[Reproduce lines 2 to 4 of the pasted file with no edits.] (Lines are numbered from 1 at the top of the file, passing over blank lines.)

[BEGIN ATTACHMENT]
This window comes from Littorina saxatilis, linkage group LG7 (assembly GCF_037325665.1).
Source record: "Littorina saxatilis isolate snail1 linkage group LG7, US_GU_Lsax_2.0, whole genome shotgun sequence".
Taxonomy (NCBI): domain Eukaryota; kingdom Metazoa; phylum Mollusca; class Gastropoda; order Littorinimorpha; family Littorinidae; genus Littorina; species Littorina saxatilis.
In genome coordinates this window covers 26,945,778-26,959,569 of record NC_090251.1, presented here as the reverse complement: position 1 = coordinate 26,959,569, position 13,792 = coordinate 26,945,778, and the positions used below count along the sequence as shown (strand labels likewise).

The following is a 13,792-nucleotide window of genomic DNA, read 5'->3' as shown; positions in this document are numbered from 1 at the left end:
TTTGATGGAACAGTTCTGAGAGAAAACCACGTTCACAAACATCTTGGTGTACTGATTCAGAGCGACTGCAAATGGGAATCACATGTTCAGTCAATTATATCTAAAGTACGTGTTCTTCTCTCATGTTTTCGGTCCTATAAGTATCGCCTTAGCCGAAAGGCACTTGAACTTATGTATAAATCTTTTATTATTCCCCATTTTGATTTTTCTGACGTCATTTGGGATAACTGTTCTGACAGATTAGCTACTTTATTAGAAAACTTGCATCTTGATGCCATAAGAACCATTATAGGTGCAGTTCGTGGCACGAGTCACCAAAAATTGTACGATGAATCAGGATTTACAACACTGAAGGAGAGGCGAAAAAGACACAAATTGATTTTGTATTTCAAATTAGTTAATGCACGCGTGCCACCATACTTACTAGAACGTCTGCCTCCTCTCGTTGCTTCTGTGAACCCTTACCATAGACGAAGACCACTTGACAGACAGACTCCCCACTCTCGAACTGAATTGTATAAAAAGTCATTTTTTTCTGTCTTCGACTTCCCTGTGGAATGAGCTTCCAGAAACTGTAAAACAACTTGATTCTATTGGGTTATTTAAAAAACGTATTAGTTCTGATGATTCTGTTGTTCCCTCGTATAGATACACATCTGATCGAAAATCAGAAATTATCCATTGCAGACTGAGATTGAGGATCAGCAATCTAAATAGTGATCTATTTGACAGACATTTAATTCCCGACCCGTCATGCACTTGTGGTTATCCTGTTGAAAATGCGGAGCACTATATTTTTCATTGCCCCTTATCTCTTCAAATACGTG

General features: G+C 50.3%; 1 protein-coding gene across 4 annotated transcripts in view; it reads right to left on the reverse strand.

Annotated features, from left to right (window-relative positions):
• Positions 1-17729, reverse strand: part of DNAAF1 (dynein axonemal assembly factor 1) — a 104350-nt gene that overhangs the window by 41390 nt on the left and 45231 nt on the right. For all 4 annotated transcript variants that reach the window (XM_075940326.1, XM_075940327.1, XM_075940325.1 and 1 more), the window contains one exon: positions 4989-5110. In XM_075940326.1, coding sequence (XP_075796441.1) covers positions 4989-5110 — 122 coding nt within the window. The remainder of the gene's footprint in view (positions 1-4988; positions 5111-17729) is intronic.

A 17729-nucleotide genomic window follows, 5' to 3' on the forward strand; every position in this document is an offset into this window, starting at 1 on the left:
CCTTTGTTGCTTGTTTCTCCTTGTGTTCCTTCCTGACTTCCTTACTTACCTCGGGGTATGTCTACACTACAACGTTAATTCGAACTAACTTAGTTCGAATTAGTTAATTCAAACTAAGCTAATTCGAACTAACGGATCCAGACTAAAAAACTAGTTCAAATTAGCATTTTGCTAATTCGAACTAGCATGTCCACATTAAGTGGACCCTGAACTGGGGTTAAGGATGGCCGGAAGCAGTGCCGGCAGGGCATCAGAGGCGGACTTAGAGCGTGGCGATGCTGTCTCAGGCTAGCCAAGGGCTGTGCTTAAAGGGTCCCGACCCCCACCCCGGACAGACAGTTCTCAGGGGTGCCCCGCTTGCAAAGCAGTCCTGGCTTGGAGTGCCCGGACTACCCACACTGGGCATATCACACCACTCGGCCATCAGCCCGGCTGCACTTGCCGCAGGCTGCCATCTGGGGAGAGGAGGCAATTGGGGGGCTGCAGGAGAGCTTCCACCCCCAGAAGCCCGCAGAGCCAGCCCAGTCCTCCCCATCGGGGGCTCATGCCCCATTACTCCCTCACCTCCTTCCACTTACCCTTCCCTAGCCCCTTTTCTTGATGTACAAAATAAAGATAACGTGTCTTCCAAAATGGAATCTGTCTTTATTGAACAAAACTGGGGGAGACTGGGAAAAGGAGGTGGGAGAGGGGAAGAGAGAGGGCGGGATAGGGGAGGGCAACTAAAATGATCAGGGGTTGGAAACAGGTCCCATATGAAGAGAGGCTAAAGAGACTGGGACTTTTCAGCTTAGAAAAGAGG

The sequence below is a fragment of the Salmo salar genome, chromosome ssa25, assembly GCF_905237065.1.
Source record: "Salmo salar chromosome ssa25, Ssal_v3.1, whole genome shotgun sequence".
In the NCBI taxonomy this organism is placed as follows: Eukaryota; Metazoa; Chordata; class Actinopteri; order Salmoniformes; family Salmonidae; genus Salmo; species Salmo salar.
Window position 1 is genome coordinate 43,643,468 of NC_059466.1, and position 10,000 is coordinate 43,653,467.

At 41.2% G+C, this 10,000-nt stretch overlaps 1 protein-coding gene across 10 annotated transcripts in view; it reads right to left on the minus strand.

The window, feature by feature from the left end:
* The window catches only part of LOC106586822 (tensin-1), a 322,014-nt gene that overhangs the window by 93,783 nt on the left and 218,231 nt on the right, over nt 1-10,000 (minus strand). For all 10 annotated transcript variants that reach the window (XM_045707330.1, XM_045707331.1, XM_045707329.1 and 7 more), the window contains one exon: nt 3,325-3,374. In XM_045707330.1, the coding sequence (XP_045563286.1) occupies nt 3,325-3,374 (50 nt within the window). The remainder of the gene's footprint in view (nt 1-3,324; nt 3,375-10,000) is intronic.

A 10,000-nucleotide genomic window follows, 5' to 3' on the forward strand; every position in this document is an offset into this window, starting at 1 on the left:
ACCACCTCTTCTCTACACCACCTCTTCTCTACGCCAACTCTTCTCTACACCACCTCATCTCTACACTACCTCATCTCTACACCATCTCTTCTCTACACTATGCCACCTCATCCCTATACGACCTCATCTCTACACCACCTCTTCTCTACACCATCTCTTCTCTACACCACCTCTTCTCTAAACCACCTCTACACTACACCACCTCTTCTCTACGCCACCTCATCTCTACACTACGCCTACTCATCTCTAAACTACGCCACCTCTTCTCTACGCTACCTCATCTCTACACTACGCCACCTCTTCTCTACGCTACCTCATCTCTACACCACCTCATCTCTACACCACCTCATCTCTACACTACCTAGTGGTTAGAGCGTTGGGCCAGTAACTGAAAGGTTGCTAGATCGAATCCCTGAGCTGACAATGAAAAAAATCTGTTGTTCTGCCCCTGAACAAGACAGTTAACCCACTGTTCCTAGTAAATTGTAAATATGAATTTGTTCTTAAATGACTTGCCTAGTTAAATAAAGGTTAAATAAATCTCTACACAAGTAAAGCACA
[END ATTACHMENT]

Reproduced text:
Source record: "Littorina saxatilis isolate snail1 linkage group LG7, US_GU_Lsax_2.0, whole genome shotgun sequence".
Taxonomy (NCBI): domain Eukaryota; kingdom Metazoa; phylum Mollusca; class Gastropoda; order Littorinimorpha; family Littorinidae; genus Littorina; species Littorina saxatilis.
In genome coordinates this window covers 26,945,778-26,959,569 of record NC_090251.1, presented here as the reverse complement: position 1 = coordinate 26,959,569, position 13,792 = coordinate 26,945,778, and the positions used below count along the sequence as shown (strand labels likewise).